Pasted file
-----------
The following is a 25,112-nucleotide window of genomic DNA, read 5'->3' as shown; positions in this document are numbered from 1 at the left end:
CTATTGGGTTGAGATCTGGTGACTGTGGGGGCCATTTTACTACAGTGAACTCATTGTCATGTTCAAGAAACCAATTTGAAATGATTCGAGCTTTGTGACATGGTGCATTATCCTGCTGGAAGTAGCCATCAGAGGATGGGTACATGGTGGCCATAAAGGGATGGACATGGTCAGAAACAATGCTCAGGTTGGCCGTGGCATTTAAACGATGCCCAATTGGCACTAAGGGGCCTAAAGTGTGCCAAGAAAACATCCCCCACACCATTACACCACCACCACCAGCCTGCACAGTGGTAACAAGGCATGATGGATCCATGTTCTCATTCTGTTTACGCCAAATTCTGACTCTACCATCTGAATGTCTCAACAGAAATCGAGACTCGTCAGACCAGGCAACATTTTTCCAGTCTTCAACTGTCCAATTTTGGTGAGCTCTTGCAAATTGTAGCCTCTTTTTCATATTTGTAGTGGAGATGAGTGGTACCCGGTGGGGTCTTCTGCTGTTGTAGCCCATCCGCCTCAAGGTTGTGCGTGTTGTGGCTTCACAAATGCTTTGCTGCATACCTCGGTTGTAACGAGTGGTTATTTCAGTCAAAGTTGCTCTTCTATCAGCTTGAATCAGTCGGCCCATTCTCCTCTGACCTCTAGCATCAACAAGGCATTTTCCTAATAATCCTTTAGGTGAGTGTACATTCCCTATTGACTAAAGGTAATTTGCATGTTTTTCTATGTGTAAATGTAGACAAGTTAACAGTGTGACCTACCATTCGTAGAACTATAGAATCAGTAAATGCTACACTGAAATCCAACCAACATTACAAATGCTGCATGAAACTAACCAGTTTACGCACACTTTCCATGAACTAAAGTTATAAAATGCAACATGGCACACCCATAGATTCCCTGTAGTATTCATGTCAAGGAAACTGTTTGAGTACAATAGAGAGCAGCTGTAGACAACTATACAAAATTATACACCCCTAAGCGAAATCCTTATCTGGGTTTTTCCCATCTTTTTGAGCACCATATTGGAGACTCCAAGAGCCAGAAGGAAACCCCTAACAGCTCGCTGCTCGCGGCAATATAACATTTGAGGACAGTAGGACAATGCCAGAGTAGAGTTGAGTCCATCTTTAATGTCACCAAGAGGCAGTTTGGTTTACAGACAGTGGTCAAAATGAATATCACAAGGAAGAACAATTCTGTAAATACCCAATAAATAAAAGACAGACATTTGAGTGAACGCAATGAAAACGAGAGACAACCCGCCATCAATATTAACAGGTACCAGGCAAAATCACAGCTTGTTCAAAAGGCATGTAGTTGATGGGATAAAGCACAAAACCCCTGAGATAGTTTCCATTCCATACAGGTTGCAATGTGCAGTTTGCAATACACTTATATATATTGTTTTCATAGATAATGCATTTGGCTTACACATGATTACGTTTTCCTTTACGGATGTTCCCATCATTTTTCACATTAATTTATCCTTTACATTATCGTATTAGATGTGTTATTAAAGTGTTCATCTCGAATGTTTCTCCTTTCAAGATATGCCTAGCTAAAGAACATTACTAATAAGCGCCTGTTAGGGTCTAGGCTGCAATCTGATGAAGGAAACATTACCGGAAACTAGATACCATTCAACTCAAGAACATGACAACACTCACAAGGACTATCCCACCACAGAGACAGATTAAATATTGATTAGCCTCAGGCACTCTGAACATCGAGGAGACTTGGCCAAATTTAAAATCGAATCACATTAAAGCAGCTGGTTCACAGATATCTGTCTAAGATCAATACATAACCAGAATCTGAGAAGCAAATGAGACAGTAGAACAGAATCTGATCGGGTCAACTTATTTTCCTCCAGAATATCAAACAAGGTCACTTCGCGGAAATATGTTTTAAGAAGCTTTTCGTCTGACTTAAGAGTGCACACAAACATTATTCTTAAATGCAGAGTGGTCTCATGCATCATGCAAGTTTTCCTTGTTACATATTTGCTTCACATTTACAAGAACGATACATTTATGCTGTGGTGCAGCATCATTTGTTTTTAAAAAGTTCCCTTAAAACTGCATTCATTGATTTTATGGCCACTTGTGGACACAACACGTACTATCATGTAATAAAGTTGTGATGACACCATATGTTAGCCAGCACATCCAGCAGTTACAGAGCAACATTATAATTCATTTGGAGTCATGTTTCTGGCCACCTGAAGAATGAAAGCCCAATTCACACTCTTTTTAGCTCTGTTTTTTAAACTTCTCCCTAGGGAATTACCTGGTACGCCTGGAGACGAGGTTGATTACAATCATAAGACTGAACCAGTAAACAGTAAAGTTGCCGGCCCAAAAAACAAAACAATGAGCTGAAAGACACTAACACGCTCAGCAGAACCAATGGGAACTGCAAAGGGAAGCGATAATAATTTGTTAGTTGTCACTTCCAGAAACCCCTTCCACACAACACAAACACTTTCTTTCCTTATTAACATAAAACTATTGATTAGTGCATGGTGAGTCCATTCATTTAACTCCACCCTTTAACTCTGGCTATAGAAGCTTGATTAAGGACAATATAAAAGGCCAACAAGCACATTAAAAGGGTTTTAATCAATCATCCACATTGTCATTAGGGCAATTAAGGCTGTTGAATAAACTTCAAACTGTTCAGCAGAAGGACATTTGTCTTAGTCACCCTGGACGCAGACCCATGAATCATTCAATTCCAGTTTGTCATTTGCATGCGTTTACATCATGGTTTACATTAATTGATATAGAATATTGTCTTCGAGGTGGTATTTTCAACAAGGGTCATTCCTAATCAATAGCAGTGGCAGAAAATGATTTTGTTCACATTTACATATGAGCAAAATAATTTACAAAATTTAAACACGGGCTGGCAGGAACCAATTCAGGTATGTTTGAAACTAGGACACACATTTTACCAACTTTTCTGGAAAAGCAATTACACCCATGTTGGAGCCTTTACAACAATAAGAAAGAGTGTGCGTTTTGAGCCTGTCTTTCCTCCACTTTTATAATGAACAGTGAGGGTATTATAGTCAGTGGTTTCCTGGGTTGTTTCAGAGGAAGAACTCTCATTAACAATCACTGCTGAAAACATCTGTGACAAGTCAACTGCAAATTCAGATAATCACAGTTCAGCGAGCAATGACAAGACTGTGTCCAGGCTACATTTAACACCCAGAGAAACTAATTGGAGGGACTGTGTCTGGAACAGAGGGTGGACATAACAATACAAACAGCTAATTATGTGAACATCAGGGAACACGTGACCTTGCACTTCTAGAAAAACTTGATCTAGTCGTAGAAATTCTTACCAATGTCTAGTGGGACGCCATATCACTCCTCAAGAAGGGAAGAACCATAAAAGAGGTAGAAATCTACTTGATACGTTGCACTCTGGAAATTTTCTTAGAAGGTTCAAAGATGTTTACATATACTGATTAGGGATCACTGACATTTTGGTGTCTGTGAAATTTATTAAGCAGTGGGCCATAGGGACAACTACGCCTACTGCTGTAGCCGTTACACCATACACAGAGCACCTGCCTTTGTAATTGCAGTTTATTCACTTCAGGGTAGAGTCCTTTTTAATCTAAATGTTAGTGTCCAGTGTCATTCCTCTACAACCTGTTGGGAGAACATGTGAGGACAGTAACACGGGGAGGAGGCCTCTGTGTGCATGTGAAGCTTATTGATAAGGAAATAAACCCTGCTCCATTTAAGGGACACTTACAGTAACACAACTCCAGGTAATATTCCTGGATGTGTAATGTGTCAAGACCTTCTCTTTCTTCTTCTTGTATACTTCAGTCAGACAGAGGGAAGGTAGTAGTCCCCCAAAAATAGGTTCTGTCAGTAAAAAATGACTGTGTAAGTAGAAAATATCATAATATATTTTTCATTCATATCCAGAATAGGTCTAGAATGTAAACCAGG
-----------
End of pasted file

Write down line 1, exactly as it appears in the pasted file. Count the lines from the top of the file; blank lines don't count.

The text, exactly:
The following is a 25,112-nucleotide window of genomic DNA, read 5'->3' as shown; positions in this document are numbered from 1 at the left end: